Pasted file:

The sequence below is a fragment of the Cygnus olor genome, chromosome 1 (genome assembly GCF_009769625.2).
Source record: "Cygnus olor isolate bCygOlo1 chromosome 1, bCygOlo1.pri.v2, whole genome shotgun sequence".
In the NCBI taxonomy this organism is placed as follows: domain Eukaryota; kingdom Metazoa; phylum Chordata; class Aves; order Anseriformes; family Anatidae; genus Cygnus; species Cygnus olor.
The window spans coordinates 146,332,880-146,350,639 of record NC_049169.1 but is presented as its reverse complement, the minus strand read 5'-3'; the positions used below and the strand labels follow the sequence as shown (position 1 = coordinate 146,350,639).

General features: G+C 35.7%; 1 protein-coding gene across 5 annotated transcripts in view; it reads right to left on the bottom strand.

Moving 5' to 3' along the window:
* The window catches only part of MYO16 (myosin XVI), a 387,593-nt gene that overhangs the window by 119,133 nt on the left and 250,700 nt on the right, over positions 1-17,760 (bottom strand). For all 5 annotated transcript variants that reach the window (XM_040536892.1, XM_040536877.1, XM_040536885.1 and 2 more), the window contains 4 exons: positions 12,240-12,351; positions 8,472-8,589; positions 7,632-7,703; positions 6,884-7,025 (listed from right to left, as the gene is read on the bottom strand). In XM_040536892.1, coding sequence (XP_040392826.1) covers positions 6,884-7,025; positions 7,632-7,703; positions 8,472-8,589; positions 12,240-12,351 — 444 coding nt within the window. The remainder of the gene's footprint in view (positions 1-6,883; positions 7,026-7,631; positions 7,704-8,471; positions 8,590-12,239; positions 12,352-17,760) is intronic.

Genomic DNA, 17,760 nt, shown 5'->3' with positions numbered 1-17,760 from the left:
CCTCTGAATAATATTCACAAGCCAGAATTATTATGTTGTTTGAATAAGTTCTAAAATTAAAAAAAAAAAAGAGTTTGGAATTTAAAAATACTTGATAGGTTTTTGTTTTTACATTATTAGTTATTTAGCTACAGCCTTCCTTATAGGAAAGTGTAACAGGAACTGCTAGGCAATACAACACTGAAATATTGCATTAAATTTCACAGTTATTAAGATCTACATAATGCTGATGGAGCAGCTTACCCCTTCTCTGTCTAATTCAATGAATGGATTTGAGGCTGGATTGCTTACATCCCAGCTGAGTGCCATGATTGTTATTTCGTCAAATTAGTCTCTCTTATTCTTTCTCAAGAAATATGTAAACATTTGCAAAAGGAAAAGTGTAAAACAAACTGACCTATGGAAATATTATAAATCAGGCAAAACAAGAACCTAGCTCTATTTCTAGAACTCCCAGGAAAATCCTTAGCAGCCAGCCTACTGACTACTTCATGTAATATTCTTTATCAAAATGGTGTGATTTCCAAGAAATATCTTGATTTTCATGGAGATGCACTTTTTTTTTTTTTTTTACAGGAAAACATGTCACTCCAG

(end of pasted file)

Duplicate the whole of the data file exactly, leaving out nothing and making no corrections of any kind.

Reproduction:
The sequence below is a fragment of the Cygnus olor genome, chromosome 1 (genome assembly GCF_009769625.2).
Source record: "Cygnus olor isolate bCygOlo1 chromosome 1, bCygOlo1.pri.v2, whole genome shotgun sequence".
In the NCBI taxonomy this organism is placed as follows: domain Eukaryota; kingdom Metazoa; phylum Chordata; class Aves; order Anseriformes; family Anatidae; genus Cygnus; species Cygnus olor.
The window spans coordinates 146,332,880-146,350,639 of record NC_049169.1 but is presented as its reverse complement, the minus strand read 5'-3'; the positions used below and the strand labels follow the sequence as shown (position 1 = coordinate 146,350,639).

General features: G+C 35.7%; 1 protein-coding gene across 5 annotated transcripts in view; it reads right to left on the bottom strand.

Moving 5' to 3' along the window:
* The window catches only part of MYO16 (myosin XVI), a 387,593-nt gene that overhangs the window by 119,133 nt on the left and 250,700 nt on the right, over positions 1-17,760 (bottom strand). For all 5 annotated transcript variants that reach the window (XM_040536892.1, XM_040536877.1, XM_040536885.1 and 2 more), the window contains 4 exons: positions 12,240-12,351; positions 8,472-8,589; positions 7,632-7,703; positions 6,884-7,025 (listed from right to left, as the gene is read on the bottom strand). In XM_040536892.1, coding sequence (XP_040392826.1) covers positions 6,884-7,025; positions 7,632-7,703; positions 8,472-8,589; positions 12,240-12,351 — 444 coding nt within the window. The remainder of the gene's footprint in view (positions 1-6,883; positions 7,026-7,631; positions 7,704-8,471; positions 8,590-12,239; positions 12,352-17,760) is intronic.

Genomic DNA, 17,760 nt, shown 5'->3' with positions numbered 1-17,760 from the left:
CCTCTGAATAATATTCACAAGCCAGAATTATTATGTTGTTTGAATAAGTTCTAAAATTAAAAAAAAAAAAGAGTTTGGAATTTAAAAATACTTGATAGGTTTTTGTTTTTACATTATTAGTTATTTAGCTACAGCCTTCCTTATAGGAAAGTGTAACAGGAACTGCTAGGCAATACAACACTGAAATATTGCATTAAATTTCACAGTTATTAAGATCTACATAATGCTGATGGAGCAGCTTACCCCTTCTCTGTCTAATTCAATGAATGGATTTGAGGCTGGATTGCTTACATCCCAGCTGAGTGCCATGATTGTTATTTCGTCAAATTAGTCTCTCTTATTCTTTCTCAAGAAATATGTAAACATTTGCAAAAGGAAAAGTGTAAAACAAACTGACCTATGGAAATATTATAAATCAGGCAAAACAAGAACCTAGCTCTATTTCTAGAACTCCCAGGAAAATCCTTAGCAGCCAGCCTACTGACTACTTCATGTAATATTCTTTATCAAAATGGTGTGATTTCCAAGAAATATCTTGATTTTCATGGAGATGCACTTTTTTTTTTTTTTTTACAGGAAAACATGTCACTCCAG